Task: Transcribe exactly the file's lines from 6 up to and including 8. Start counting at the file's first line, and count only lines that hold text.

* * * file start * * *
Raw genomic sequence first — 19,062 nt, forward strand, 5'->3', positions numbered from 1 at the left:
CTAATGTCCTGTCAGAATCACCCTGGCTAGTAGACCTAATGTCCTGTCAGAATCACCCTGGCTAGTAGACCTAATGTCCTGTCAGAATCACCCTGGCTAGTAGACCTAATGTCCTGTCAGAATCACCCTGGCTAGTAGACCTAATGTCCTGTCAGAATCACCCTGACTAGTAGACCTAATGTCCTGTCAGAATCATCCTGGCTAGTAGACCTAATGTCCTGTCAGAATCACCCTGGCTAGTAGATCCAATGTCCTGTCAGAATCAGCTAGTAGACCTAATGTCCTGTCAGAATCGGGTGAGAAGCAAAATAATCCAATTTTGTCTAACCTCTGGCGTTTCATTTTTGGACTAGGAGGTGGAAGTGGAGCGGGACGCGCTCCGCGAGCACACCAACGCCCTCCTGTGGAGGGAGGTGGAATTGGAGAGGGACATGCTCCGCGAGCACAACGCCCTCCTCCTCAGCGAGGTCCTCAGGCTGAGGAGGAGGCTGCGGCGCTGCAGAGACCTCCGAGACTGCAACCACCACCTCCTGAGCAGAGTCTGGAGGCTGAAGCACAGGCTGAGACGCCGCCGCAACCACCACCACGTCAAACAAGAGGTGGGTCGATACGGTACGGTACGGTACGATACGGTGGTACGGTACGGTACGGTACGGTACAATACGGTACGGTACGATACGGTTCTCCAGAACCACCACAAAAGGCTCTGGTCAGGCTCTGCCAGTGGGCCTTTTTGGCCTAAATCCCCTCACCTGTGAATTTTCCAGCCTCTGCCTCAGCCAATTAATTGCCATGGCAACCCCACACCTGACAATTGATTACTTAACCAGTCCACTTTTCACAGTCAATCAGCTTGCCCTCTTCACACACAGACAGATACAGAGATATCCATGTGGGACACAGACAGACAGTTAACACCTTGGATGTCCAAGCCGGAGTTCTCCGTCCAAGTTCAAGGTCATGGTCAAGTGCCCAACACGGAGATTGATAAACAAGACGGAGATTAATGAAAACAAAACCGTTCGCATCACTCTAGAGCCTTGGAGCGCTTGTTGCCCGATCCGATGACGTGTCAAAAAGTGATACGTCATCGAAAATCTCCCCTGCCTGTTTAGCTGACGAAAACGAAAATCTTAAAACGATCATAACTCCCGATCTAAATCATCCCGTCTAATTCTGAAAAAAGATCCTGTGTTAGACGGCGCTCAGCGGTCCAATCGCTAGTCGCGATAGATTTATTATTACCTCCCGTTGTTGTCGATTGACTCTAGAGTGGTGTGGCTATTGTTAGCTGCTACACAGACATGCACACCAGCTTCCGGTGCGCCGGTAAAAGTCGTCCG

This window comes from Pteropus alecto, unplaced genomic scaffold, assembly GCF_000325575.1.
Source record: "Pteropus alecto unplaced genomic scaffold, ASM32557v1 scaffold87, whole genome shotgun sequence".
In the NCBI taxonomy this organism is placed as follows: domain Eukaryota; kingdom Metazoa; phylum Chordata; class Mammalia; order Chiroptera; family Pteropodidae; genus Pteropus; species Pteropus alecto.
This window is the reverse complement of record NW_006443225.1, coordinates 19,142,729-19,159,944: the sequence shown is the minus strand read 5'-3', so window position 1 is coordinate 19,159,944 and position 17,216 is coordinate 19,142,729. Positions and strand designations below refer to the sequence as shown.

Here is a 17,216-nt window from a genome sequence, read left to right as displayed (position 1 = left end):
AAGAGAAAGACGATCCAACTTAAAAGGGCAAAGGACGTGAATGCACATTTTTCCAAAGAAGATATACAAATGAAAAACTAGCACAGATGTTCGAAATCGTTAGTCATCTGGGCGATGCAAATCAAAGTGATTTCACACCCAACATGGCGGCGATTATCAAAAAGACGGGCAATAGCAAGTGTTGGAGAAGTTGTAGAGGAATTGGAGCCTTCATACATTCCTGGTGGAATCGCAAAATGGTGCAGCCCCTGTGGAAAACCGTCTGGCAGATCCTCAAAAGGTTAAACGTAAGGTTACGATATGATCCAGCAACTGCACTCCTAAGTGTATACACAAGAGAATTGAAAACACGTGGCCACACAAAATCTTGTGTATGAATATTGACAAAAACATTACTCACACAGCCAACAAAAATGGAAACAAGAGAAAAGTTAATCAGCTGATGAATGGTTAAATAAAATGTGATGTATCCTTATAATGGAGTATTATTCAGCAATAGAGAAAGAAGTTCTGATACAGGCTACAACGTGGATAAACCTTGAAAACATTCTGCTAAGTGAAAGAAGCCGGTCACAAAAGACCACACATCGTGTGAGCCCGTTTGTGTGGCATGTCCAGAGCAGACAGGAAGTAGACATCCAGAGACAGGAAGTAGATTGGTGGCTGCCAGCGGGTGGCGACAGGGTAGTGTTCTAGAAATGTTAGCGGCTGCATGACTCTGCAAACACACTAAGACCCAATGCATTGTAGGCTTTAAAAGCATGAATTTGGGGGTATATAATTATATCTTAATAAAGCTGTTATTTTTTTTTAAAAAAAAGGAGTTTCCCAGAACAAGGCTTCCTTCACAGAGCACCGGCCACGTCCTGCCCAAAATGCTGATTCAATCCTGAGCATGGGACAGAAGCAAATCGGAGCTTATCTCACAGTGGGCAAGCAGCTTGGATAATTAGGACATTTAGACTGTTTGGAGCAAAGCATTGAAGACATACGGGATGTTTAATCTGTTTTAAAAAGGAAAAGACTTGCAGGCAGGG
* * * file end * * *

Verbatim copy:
This window is the reverse complement of record NW_006443225.1, coordinates 19,142,729-19,159,944: the sequence shown is the minus strand read 5'-3', so window position 1 is coordinate 19,159,944 and position 17,216 is coordinate 19,142,729. Positions and strand designations below refer to the sequence as shown.

Here is a 17,216-nt window from a genome sequence, read left to right as displayed (position 1 = left end):
AAGAGAAAGACGATCCAACTTAAAAGGGCAAAGGACGTGAATGCACATTTTTCCAAAGAAGATATACAAATGAAAAACTAGCACAGATGTTCGAAATCGTTAGTCATCTGGGCGATGCAAATCAAAGTGATTTCACACCCAACATGGCGGCGATTATCAAAAAGACGGGCAATAGCAAGTGTTGGAGAAGTTGTAGAGGAATTGGAGCCTTCATACATTCCTGGTGGAATCGCAAAATGGTGCAGCCCCTGTGGAAAACCGTCTGGCAGATCCTCAAAAGGTTAAACGTAAGGTTACGATATGATCCAGCAACTGCACTCCTAAGTGTATACACAAGAGAATTGAAAACACGTGGCCACACAAAATCTTGTGTATGAATATTGACAAAAACATTACTCACACAGCCAACAAAAATGGAAACAAGAGAAAAGTTAATCAGCTGATGAATGGTTAAATAAAATGTGATGTATCCTTATAATGGAGTATTATTCAGCAATAGAGAAAGAAGTTCTGATACAGGCTACAACGTGGATAAACCTTGAAAACATTCTGCTAAGTGAAAGAAGCCGGTCACAAAAGACCACACATCGTGTGAGCCCGTTTGTGTGGCATGTCCAGAGCAGACAGGAAGTAGACATCCAGAGACAGGAAGTAGATTGGTGGCTGCCAGCGGGTGGCGACAGGGTAGTGTTCTAGAAATGTTAGCGGCTGCATGACTCTGCAAACACACTAAGACCCAATGCATTGTAGGCTTTAAAAGCATGAATTTGGGGGTATATAATTATATCTTAATAAAGCTGTTATTTTTTTTTAAAAAAAAGGAGTTTCCCAGAACAAGGCTTCCTTCACAGAGCACCGGCCACGTCCTGCCCAAAATGCTGATTCAATCCTGAGCATGGGACAGAAGCAAATCGGAGCTTATCTCACAGTGGGCAAGCAGCTTGGATAATTAGGACATTTAGACTGTTTGGAGCAAAGCATTGAAGACATACGGGATGTTTAATCTGTTTTAAAAAGGAAAAGACTTGCAGGCAGGG